Design Your Workplace for Health

The design and condition of your building can directly affect employee health, so start by assessing the building and looking for issues that may need to be fixed. Improving the air quality in the workplace is an excellent place to start in order to support employee health, since poor indoor air quality can trigger allergies. Consider investing in ventilation systems, UV lighting, and even air purifiers to ensure that your staff is breathing clean, quality air that will support, rather than harm, their health. 

You can also make design modifications to support employee wellness. Creating a well-lit, comfortable, relaxing space can give your employees the ability to take a break from the stress of work and recharge. A game area or nap space can also help employees to enjoy their break time and return to work refreshed and ready to focus again. 

Depending on your workplace, you might also be able to incorporate a small workout space. Employees could opt to walk on a treadmill during lunch or do some weight lifting in between meetings. Exercising can be a great help in problem-solving and creativity, so adding a gym could increase employee productivity and bright ideas.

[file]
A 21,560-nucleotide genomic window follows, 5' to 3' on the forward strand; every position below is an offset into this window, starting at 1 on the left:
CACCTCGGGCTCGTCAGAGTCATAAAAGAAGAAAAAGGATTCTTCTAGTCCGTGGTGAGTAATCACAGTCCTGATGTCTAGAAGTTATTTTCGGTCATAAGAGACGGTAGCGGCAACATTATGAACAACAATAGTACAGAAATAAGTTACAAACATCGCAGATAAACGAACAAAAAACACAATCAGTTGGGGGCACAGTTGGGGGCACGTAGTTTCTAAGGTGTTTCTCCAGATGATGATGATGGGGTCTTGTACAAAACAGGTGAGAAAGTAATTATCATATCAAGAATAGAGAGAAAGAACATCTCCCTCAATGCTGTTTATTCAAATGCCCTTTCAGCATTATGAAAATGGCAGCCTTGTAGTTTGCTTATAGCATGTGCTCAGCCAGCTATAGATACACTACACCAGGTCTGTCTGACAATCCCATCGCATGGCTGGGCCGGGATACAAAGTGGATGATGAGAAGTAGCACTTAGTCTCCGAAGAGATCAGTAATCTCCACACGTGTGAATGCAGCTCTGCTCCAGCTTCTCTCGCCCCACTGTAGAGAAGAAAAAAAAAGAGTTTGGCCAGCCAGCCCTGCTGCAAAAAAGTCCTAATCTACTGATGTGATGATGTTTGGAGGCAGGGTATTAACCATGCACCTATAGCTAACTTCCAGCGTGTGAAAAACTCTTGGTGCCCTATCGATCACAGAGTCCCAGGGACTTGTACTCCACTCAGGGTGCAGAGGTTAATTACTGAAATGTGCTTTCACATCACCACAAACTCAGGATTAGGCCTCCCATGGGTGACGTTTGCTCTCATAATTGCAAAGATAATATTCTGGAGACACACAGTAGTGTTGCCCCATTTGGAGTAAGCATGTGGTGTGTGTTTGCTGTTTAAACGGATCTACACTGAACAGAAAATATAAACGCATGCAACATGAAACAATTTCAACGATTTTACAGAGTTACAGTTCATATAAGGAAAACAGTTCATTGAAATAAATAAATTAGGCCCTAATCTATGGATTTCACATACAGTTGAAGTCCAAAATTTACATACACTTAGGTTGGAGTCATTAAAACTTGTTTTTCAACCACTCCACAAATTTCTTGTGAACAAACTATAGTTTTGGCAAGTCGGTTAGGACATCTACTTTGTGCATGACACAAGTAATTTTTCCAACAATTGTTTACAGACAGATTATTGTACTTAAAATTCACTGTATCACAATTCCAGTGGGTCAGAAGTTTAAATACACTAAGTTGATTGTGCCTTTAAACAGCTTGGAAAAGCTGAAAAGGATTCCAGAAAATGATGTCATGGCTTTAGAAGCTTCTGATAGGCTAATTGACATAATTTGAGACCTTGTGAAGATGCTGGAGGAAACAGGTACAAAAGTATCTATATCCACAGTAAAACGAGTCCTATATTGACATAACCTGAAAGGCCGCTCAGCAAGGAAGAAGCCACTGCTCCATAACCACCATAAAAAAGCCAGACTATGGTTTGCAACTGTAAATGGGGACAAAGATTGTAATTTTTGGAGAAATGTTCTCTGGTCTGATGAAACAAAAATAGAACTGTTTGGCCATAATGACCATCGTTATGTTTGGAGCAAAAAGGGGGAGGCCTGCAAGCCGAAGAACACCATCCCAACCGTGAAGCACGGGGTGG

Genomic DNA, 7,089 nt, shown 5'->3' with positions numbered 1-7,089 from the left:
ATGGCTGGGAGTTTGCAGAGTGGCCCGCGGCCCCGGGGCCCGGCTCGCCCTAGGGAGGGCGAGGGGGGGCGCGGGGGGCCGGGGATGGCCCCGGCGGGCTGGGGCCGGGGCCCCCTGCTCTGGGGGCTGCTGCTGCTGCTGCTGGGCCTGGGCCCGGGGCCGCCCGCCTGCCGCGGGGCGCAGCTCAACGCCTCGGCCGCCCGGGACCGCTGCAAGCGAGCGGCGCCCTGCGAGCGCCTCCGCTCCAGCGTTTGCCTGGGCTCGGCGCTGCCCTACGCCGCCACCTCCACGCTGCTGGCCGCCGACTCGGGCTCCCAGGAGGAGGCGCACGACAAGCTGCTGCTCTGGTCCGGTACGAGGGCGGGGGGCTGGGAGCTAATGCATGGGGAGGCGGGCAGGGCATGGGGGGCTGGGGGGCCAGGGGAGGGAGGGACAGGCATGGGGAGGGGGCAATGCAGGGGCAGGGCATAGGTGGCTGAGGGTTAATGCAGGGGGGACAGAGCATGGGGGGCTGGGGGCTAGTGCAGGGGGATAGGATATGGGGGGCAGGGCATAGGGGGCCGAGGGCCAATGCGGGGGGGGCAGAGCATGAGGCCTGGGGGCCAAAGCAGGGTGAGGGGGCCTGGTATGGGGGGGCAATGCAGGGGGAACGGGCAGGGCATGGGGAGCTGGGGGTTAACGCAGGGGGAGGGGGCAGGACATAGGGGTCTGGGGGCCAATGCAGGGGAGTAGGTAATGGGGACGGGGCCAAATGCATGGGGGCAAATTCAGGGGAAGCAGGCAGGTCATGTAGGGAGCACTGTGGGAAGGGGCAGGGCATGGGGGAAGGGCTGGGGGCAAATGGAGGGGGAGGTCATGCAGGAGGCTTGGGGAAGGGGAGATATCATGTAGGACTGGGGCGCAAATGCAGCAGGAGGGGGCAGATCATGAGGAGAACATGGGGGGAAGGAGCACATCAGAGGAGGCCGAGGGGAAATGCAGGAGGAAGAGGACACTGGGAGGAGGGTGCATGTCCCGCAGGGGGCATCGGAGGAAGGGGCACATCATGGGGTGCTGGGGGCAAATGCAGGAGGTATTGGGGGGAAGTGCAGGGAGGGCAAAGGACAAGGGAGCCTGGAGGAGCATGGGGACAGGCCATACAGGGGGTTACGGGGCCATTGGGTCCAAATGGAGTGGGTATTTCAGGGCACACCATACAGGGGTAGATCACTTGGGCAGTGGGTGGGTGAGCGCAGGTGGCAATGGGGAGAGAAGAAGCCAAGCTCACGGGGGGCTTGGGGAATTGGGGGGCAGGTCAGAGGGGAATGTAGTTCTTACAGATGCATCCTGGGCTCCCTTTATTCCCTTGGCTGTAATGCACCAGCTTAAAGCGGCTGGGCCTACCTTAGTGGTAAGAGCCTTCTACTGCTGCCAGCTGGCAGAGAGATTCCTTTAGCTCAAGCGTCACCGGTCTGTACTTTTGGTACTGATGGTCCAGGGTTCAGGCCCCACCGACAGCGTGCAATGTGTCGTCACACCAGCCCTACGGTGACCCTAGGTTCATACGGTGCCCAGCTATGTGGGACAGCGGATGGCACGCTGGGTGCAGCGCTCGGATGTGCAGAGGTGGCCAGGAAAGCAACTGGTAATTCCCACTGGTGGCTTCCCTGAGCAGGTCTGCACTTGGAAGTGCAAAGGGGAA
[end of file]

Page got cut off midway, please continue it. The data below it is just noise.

Prioritize Mental Health

Talking about mental health in the workplace has long been a taboo topic, but it’s important to incorporate mental health into your wellness program. Stress, depression, and anxiety can have significant impacts on employee health and performance, so ensuring that your employees have the support they need is key to their overall wellness. 

To start, make sure that your business’ health insurance covers mental health services. If it doesn’t, consider offering a supplemental policy that can help employees to afford counselling or therapy. If your business is large enough, establishing an onsite mental health clinic can make mental health services highly accessible and convenient for employees, potentially encouraging them to use those services more.